With a right-wing, anti-migrant party pulling in the largest number of votes in Slovenia’s elections, observers are debating where the country fits in the so-called populist wave in Europe.
Although it remains unclear if SDS will be able to form a coalition, the party’s campaign tactics and rhetoric have aroused concern among analysts who track the ongoing developments around right-wing and far-right populist parties in Europe.
The List of Marjan Sarec (LMS), an anti-establishment party, came in second with just under 13 percent of the vote.
Meanwhile, the centre-left Social Democrats earned 10 percent, the centrist Moderate Centre Party 9.75 percent and the left-wing Levica party nine percent.
With a population of more than two million, Slovenia gained its independence from the Socialist Federal Republic of Yugoslavia in 1991 and was recognised by the European Union the following year.
Despite gaining the largest number of votes, a broader coalition of centrist and left-leaning parties could potentially exclude the SDS.
Far-right Hungarian leader Viktor Orban, who recently won re-election after campaigning on an intensely anti-refugee and anti-Muslim platform, is a vocal backer of the SDS and its leader, former Prime Minister Janez Jansa.
SDS topped the vote at a time when Europe is still reeling from staunchly anti-migrant parties making significant gains in Austria, Italy and elsewhere.
Peter Kreko, executive director of Political Capital: Policy Research and Consulting Institute, described the results as “part of the populist zeitgeist”.
Speaking to Al Jazeera, Kreko argued the SDS’s electoral campaign was indicative of “Orban’s soft power” in Central Europe and the Balkans.
While stressing that Slovenia’s SDS garnered far less support than Orban’s ultra-nationalist Fidesz party in Hungary’s elections, Kreko said “fear mongering over immigration” and “xenophobia” are qualities both share.
“The experience of other European countries is that, when a populist party brings this type of message, it has an impact on the broader political spectrum,” he said.
Like many analysts, Kreko said Orban’s open endorsement of the 59-year-old Jansa and his party were part of a broader transnational process of the Hungarian leader spreading his influence throughout the region.
Orban has nurtured ties with Serbia’s ruling party, Prime Minister Aleksandar Vucic’s Serbia Progressive Party, as well as anti-liberal outfits in Croatia, Macedonia and Poland, among others.
Those efforts have been accompanied by a campaign orchestrated by pro-Orban media to buy up news outlets in Macedonia and push for greater influence in the Balkans, as recently reported by the Organised Crime and Corruption Reporting Project (OCCRP).
Jansa, who served as Slovenia’s prime minister from 2004 to 2008 and again from February 2012 to March 2013, declared his party’s intentions to put “Slovenians first” after the preliminary results were announced.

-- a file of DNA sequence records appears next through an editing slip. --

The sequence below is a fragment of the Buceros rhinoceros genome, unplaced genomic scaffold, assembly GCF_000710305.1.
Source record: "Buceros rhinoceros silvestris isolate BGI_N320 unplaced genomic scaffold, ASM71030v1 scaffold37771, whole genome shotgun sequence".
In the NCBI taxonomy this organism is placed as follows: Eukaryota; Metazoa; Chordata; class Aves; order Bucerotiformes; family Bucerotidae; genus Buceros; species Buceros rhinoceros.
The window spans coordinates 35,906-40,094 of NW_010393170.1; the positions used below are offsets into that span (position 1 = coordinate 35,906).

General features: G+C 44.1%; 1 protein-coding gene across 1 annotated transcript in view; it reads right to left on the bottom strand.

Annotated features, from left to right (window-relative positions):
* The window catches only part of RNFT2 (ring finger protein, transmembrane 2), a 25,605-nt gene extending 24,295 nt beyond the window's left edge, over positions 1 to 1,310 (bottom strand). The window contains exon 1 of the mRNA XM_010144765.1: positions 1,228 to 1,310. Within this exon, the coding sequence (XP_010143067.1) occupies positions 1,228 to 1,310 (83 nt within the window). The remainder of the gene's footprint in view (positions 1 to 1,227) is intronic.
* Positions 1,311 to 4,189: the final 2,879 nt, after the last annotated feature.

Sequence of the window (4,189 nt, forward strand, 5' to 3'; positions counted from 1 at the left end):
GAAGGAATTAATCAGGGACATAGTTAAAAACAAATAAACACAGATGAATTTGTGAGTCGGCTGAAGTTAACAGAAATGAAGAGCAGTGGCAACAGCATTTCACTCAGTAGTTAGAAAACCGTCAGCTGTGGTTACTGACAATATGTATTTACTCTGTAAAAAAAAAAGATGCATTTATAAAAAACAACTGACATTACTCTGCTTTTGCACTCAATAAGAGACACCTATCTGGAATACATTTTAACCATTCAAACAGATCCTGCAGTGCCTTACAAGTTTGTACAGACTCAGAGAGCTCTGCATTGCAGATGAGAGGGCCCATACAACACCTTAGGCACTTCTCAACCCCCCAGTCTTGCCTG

Throughout the campaigning period, Jansa honed in on refugees and migrants, and on Sunday evening he reiterated his rhetoric by proclaiming that migration was “the most serious challenge” for the majority of Europeans.
The tunnel-vision focus on refugees and migrants “is something that resonates even in countries where there are practically no immigrants”, according to Kreko.
“It is xenophobia without the presence of immigrants, and this is partially the case in Slovenia as well,” he added.
More than half a million refugees and migrants passed through Slovenia in 2015 and 2016, although the overwhelming majority continued their journeys to elsewhere in Europe.
In March 2016, Slovenia joined several other countries in central Europe and the Balkans when it sealed its borders to asylum seekers fleeing war and economic devastation.
Noting that it would be an immense struggle for the SDS to form a coalition, Mojca Pajnik, a research councilor at the Ljubljana-based Peace Institute, argued the party has been “developing clear features of extremist right-wing populism” in recent years.
As part of the right-wing European People’s Party alliance in the European Parliament, the SDS is aligned with the ruling Austria People’s Party, Greece’s right-wing New Democracy and Poland’s conservative Civic Platform, among others.
In the past, SDS has been criticised for its alleged ties with the anti-Muslim, far-right Identitarian movement and other right-wing youth movements.
“They’ve been radicalising in the sense of moving toward more and more elements of autocracy and a more totalitarian way of understanding politics,” Pajnik told Al Jazeera.
“In the last decade, these feelings have been strengthened.”
According to Pajnik, the SDS “literally copied Orban’s campaign” by employing “racialised rhetoric” in the latest elections.
“Slovenia was flooded with hostile billboards across the country in [recent] months… Some were attacking NGOs that work on human rights issues. The notion of security of the natives against the insecurity [posed] by migrants was put into focus.”
In May, Orban chimed in when he stated “the survival of the Slovenian people” could only be guaranteed by the SDS winning.
Hurdles remain for the SDS and the only party that has expressed willingness to negotiate a coalition with Jansa is New Slovenia, a conservative Christian party that clenched seven percent of the vote on Sunday.
“The good news, speaking from the perspective of human rights, is that many people voted for the left and centre-left,” Pajnik continued.
“This also means they said ‘no’ to the Orbanisation of politics in Slovenia.”